Missing Malaysian Air flight MH370 appeared to be out of control when it plunged into the ocean, with the wing flaps not prepared for landing, a new report said Wednesday.
The report by the Australian Transport Safety Bureau found the plane’s final satellite communications were “consistent with the aircraft being in a high and increasing rate of descent” when it vanished.
Analysis of the right outboard flap — which was found off Tanzania — showed it was “most likely in the retracted position at the time it separated from the wing”, suggesting the plane was not configured for landing before it smashed into the ocean.
The bureau noted that the width of the defined search area was appropriate “to encompass all uncontrolled descent scenarios from the simulations”.
“This report contains important new information on what we believe happened at the end of MH370’s flight,” Australia’s Transport Minister Darren Chester said at the start of a three-day meeting in Canberra where experts will plan the final stages of the search.
Malaysia Airlines Boeing 777 disappeared en route from Kuala Lumpur to Beijing on March 8, 2014 carrying 239 passengers and crew.
Despite a massive underwater hunt far off Western Australia’s coast, no trace of the jet has been found.
Investigators have however confirmed that three pieces of debris recovered along western Indian Ocean shorelines came from MH370.
More than 110,000 square kilometres (42,470 square miles) of a 120,000-square-kilometre search arc have been scoured so far and the operation is due to wrap up in early 2017.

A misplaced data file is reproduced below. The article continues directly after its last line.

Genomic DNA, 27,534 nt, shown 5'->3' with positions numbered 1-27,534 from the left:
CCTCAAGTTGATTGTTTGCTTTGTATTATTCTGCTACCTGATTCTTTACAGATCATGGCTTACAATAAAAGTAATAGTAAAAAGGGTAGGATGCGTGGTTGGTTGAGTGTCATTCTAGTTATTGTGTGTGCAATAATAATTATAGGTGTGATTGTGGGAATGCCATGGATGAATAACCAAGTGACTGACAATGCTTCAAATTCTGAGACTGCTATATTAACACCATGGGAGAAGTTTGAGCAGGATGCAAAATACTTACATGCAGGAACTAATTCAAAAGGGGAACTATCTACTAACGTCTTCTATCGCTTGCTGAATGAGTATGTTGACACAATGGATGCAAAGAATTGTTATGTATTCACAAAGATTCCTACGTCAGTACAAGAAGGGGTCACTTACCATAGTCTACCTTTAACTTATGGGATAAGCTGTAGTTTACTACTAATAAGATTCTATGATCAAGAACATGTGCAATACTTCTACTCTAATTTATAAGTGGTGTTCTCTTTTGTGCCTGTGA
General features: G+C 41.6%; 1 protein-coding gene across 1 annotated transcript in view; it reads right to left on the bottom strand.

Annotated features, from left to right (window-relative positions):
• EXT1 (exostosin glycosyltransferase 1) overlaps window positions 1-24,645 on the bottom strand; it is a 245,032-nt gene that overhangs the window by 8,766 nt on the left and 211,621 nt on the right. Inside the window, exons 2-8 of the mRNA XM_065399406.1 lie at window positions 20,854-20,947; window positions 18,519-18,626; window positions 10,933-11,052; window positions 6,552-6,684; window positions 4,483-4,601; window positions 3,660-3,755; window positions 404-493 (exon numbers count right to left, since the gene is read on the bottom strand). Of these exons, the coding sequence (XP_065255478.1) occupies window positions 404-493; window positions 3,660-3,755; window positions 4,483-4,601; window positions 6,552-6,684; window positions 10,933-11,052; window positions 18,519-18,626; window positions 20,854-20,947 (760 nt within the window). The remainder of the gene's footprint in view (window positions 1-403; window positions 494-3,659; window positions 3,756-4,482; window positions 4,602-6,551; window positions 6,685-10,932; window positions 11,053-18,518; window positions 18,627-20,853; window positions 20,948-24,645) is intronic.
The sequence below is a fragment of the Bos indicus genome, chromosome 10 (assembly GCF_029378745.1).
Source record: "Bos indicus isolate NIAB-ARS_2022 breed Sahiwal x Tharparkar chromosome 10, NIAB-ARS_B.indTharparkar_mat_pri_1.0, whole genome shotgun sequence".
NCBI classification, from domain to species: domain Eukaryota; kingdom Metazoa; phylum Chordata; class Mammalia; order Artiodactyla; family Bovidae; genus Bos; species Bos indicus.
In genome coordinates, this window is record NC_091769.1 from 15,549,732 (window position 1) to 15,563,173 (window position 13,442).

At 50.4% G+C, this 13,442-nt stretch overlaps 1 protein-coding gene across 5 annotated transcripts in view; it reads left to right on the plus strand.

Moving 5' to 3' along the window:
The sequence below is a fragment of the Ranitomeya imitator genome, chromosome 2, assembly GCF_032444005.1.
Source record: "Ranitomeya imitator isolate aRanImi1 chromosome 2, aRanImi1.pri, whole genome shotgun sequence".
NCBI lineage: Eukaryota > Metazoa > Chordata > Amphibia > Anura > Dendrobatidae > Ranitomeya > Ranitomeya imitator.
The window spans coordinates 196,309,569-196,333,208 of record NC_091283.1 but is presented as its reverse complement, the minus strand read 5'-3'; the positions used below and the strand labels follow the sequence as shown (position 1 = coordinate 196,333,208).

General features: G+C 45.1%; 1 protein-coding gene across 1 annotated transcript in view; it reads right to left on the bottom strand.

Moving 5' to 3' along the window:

The findings of the ATSB’s new report, which analysed satellite data, end-of-flight simulations, recovered sections of the plane and debris drift modelling, confirm extensive testing by US manufacturer Boeing and the Australian defence department.
Experts at the meeting will “review all the available data and analysis associated with the search to date”, Chester said in a statement.
Their findings will “inform the remainder of the search effort, and develop guidance for any future search operations.”
“There are currently more than 20 items of debris of interest to the investigation team which have been located on the coasts of Africa, Madagascar, the island of Mauritius, Reunion and Rodrigues,” he added.
Ongoing drift analysis also suggested the search was in the right place, the ATSB said, noting it was “unlikely debris originated south of the current search area.
“The northernmost regions were also found to be less likely,” it added.
The governments of Australia, Malaysia and China, where most of the passengers were from, this year agreed to pull the plug on the operation once the search area was fully scoured unless “credible new information” emerged.